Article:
Studios, companies, and teams typically try to guard against bad behavior–especially from their youngest stars–by loading up their contracts with so-called morals and behavior clauses; such provisions give the execs a legal out should they decide to cut ties.
A morals clause is part of a contract that defines certain behaviors that are unacceptable to a party. If the conduct defined in the morals clause comes into question, then the contract may be voidable or subject to termination. The reasoning here is that the party contracting with the sports figure or film and television star has been subjected to conduct that is detrimental to their interest; or it devalues the performance due under the contract.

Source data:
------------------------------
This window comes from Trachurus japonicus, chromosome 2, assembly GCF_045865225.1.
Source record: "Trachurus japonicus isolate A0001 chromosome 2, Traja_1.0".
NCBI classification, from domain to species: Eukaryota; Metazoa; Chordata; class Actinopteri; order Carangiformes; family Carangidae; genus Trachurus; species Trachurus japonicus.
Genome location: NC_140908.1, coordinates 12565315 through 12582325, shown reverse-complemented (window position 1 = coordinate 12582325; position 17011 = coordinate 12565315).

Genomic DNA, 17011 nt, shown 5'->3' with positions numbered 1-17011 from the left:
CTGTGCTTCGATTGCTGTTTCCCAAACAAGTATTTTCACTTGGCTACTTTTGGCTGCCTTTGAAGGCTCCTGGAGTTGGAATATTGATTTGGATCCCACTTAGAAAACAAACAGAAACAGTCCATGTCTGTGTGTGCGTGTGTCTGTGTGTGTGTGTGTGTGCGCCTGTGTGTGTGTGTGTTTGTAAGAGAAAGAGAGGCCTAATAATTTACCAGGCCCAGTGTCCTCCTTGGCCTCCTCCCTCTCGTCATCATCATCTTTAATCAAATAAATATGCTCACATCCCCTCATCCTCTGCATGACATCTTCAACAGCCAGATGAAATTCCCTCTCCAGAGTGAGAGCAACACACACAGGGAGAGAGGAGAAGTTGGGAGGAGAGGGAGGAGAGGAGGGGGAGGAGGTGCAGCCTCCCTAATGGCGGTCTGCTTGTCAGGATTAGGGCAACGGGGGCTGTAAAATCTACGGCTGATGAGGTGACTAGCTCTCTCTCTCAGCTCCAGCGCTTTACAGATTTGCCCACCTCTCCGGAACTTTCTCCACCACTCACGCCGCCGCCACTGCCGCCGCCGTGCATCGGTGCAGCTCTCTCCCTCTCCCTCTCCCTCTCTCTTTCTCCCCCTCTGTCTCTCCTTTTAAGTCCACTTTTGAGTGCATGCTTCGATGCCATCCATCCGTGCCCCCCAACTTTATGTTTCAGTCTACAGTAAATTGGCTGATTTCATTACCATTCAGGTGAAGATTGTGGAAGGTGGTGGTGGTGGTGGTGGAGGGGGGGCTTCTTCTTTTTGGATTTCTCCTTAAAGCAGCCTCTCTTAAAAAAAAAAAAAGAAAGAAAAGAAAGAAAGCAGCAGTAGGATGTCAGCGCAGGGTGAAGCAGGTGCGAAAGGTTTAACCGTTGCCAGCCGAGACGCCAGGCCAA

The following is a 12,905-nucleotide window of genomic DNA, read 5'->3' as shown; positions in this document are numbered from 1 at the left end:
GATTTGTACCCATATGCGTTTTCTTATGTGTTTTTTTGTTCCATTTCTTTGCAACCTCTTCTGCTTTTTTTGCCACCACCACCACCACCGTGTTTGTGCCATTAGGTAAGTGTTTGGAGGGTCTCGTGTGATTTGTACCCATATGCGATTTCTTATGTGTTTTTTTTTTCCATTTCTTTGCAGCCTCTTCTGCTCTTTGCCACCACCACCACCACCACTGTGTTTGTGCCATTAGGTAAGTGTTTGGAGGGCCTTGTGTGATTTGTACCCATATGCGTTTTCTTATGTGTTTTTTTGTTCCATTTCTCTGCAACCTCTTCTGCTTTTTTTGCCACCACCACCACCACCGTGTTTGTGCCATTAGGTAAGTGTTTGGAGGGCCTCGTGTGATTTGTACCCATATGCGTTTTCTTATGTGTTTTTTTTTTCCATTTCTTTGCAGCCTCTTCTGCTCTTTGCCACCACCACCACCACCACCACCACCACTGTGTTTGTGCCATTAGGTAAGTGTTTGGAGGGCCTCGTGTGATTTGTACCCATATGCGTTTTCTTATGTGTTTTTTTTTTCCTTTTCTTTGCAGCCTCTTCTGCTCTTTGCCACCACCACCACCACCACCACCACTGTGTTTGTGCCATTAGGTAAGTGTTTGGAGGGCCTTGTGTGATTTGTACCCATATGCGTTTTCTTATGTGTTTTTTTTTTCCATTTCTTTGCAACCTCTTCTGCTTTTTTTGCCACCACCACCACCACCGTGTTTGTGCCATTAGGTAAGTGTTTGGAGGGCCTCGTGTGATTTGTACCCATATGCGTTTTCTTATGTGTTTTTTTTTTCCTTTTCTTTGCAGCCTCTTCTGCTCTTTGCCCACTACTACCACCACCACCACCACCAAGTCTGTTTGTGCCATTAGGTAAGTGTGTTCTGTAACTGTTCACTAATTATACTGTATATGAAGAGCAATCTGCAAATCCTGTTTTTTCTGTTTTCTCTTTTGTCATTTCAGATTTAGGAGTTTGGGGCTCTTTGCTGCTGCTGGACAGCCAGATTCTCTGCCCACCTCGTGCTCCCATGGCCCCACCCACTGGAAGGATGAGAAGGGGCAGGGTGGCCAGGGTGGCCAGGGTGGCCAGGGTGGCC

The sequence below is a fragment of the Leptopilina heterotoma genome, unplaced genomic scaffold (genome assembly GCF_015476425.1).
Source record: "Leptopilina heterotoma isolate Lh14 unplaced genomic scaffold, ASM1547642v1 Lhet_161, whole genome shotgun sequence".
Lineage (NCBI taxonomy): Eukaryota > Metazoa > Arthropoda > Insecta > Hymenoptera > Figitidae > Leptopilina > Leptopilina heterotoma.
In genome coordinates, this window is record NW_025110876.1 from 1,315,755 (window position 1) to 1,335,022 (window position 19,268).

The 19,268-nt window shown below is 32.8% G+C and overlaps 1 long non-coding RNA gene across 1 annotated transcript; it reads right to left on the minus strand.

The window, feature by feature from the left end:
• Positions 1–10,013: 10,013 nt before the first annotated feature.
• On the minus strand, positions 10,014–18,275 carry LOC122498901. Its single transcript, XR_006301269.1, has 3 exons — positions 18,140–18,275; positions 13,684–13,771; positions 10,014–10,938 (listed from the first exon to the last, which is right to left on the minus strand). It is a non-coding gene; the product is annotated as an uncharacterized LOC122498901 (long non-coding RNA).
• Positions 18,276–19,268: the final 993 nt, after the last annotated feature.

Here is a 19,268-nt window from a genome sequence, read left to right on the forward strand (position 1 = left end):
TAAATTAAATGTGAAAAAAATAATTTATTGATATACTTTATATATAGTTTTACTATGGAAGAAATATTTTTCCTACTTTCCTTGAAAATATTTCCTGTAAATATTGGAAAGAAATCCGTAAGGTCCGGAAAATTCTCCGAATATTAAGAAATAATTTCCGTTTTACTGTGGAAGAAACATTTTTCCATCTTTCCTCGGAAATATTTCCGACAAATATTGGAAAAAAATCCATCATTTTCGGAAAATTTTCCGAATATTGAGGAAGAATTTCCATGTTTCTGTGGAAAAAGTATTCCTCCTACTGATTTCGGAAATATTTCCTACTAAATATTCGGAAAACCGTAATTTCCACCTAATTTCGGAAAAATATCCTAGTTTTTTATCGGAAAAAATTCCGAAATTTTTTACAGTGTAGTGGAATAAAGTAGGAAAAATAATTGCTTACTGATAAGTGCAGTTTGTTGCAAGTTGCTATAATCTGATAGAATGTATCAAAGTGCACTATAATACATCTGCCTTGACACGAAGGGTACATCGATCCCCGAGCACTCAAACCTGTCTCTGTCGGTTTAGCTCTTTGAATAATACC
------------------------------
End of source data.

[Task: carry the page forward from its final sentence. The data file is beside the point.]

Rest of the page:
Historically, morals clauses have been thought to be too vague to be enforceable when drafted in a catch-all manner–like “X may terminate this contract upon written notice to Y if Y shall at any time fail, refuse, or neglect to conform their behavior to the moral standards of the community.” Doesn’t that clause just feel too sweeping to have any effect. Nobody should be able to define what a person can or can’t do in their personal life right?